6. Someone close to them leaves the team — having a manager, a close colleague, or even a close friend leave the team can provide a powerful impetus for an employee to leave. In many cases the exiting employee may actively encourage them to follow as a referral (as many as three to five employees will follow an influential employee). But the thought of not being able to work alongside a great friend, having to work under a new manager, or having to train a new hire may be enough to drive them into considering a new job.
  7. A career-damaging event occurs — for most employees, simply having a weak manager or an uninteresting job isn’t by itself enough to cause them to look for a new job. Instead, an additional catalyst or negative event (a.k.a. career trauma) is needed that the employee considers serious enough so that it actually damages their future career. These negative events might include having a major project canceled, a project proposal rejected, major layoffs or a re-organization, being rejected for a promotion, being assigned a new manager, or a major resource reduction or staff cut in their job area.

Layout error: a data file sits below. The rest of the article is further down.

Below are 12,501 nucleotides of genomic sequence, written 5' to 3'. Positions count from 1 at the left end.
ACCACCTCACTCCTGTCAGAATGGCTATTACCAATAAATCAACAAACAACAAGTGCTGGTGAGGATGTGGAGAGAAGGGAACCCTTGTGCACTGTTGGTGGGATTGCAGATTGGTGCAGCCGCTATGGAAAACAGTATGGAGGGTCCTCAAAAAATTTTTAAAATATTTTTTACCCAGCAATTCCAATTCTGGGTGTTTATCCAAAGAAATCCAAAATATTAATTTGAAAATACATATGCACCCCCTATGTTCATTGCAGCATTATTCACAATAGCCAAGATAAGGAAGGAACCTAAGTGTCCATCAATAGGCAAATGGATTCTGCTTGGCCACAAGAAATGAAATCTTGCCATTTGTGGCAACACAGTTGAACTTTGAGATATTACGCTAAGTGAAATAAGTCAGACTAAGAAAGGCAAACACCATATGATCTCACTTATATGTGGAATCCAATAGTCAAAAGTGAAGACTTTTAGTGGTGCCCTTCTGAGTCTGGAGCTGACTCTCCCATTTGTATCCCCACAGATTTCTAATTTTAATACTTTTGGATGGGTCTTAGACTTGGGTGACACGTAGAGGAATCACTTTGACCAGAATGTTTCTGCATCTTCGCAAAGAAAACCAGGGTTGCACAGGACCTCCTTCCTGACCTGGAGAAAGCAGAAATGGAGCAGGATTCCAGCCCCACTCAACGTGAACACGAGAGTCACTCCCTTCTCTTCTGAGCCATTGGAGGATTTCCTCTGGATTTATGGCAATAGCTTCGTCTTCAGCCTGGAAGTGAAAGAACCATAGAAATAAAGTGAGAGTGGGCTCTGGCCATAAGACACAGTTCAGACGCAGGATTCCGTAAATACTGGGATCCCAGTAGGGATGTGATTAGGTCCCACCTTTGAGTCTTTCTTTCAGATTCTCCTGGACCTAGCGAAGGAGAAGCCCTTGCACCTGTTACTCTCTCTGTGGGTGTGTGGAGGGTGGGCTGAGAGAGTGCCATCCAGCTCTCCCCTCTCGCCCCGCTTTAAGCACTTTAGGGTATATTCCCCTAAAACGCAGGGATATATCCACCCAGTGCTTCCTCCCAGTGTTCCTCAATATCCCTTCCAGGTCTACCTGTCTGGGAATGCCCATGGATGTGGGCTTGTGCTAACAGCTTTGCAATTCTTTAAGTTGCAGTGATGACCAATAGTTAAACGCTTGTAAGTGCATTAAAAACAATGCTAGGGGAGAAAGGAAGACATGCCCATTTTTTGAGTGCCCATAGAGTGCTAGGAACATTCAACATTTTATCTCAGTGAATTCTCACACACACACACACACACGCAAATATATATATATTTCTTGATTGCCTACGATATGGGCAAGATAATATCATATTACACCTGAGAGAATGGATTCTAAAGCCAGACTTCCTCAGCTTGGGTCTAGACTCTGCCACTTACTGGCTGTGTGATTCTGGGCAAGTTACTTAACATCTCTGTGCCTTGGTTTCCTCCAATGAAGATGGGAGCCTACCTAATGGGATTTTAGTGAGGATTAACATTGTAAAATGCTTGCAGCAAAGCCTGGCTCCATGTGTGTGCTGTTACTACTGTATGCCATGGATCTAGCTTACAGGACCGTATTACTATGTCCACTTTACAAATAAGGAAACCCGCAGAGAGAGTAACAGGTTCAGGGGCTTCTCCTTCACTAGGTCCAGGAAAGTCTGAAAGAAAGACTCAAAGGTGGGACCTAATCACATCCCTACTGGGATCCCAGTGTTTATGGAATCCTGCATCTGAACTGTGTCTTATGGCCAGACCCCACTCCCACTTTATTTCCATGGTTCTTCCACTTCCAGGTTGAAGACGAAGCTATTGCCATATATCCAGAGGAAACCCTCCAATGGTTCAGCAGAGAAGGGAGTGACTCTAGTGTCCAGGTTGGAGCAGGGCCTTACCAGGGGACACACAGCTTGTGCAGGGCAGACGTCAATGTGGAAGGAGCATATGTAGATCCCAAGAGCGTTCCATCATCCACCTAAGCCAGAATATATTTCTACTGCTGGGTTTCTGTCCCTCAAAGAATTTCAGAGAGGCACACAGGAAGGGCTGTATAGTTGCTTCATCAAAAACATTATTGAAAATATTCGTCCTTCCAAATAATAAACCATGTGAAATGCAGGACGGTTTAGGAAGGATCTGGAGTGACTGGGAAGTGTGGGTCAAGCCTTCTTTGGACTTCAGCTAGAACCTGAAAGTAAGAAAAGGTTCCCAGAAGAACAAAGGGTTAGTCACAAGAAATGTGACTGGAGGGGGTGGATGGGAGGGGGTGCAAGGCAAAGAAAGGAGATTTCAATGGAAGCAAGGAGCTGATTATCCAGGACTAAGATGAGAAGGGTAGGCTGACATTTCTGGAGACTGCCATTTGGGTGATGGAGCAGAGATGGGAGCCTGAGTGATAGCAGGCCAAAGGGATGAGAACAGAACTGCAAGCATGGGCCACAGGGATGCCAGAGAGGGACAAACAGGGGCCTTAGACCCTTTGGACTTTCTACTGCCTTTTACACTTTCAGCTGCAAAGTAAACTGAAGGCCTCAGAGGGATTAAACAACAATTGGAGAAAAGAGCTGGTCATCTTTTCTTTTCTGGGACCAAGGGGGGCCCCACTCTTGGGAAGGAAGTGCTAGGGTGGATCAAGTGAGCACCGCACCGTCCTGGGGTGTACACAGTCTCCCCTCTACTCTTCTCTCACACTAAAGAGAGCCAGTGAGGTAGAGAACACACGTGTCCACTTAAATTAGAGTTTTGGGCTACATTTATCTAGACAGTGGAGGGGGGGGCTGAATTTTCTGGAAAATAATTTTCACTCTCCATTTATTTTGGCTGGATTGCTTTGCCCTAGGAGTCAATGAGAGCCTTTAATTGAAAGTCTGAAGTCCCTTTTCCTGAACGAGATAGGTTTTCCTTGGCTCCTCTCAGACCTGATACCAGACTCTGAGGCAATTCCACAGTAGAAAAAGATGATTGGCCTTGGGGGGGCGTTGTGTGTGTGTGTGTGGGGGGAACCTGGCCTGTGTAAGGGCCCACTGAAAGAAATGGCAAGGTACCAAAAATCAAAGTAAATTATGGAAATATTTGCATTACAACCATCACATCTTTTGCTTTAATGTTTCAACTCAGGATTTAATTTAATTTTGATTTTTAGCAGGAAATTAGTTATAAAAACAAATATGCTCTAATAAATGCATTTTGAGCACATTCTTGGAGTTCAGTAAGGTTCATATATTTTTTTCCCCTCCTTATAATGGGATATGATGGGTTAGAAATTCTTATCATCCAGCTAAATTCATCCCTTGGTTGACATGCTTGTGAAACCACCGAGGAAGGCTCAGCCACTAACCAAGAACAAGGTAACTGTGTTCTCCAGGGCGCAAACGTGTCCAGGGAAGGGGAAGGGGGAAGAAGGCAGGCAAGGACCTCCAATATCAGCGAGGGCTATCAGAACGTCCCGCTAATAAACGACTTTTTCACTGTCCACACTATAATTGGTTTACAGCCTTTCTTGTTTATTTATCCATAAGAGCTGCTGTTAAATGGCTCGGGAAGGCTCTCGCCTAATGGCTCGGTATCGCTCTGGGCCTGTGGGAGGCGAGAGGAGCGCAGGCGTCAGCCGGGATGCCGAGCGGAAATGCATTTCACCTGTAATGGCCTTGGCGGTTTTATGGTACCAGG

8. Recognize when an employee’s career stage is ending — most individuals go through predictable stages or steps as they progress through their career. Many employees change jobs when they reach the end of a stage or phase of their career. Those career stages often include entry-level, becoming a journeyman/ professional, becoming a team lead, promotion to a higher level and eventually complacency and preparing for retirement. So if their manager pays attention to and plots those career stages, they can in most cases predict approximately when an employee is likely to enter job search mode. Important outside-of-work life events can also cause an employee to move into their next career stage. The life events that can trigger job search include marriages and divorces, new births, children reaching school age, the last child finishing school, deaths, health issues, a large amount of their company stock vesting, an extremely negative performance review, and certain landmark ages (turning 30, 40, 50, or 60). There is no precise formula here but if a manager pays close attention to where an employee is in their career cycle and to their major life events, they can get an indication of when an employee is likely to begin looking.